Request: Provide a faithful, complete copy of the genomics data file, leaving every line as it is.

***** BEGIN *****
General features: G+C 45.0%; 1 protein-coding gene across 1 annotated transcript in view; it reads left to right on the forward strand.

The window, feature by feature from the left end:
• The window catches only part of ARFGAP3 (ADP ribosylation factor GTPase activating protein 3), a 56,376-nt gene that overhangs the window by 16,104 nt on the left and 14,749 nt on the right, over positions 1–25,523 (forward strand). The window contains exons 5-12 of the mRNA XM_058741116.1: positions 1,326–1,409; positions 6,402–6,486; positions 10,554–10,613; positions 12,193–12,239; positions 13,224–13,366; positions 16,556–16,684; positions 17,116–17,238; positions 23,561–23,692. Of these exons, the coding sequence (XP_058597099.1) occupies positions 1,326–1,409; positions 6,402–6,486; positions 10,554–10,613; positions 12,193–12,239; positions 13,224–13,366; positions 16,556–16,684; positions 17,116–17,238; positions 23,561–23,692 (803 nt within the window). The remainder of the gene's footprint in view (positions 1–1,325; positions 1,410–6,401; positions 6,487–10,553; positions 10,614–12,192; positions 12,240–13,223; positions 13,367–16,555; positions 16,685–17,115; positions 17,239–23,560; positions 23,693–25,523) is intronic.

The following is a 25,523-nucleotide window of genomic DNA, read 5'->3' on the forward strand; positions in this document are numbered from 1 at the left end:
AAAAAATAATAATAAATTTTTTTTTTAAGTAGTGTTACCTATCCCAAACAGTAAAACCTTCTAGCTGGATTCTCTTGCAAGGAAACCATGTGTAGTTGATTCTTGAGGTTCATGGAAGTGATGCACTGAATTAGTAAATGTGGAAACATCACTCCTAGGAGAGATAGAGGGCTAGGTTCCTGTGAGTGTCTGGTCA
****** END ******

General features: G+C 45.0%; 1 protein-coding gene across 1 annotated transcript in view; it reads left to right on the forward strand.

The window, feature by feature from the left end:
• The window catches only part of ARFGAP3 (ADP ribosylation factor GTPase activating protein 3), a 56,376-nt gene that overhangs the window by 16,104 nt on the left and 14,749 nt on the right, over positions 1–25,523 (forward strand). The window contains exons 5-12 of the mRNA XM_058741116.1: positions 1,326–1,409; positions 6,402–6,486; positions 10,554–10,613; positions 12,193–12,239; positions 13,224–13,366; positions 16,556–16,684; positions 17,116–17,238; positions 23,561–23,692. Of these exons, the coding sequence (XP_058597099.1) occupies positions 1,326–1,409; positions 6,402–6,486; positions 10,554–10,613; positions 12,193–12,239; positions 13,224–13,366; positions 16,556–16,684; positions 17,116–17,238; positions 23,561–23,692 (803 nt within the window). The remainder of the gene's footprint in view (positions 1–1,325; positions 1,410–6,401; positions 6,487–10,553; positions 10,614–12,192; positions 12,240–13,223; positions 13,367–16,555; positions 16,685–17,115; positions 17,239–23,560; positions 23,693–25,523) is intronic.

The following is a 25,523-nucleotide window of genomic DNA, read 5'->3' on the forward strand; positions in this document are numbered from 1 at the left end:
AAAAAATAATAATAAATTTTTTTTTTAAGTAGTGTTACCTATCCCAAACAGTAAAACCTTCTAGCTGGATTCTCTTGCAAGGAAACCATGTGTAGTTGATTCTTGAGGTTCATGGAAGTGATGCACTGAATTAGTAAATGTGGAAACATCACTCCTAGGAGAGATAGAGGGCTAGGTTCCTGTGAGTGTCTGGTCA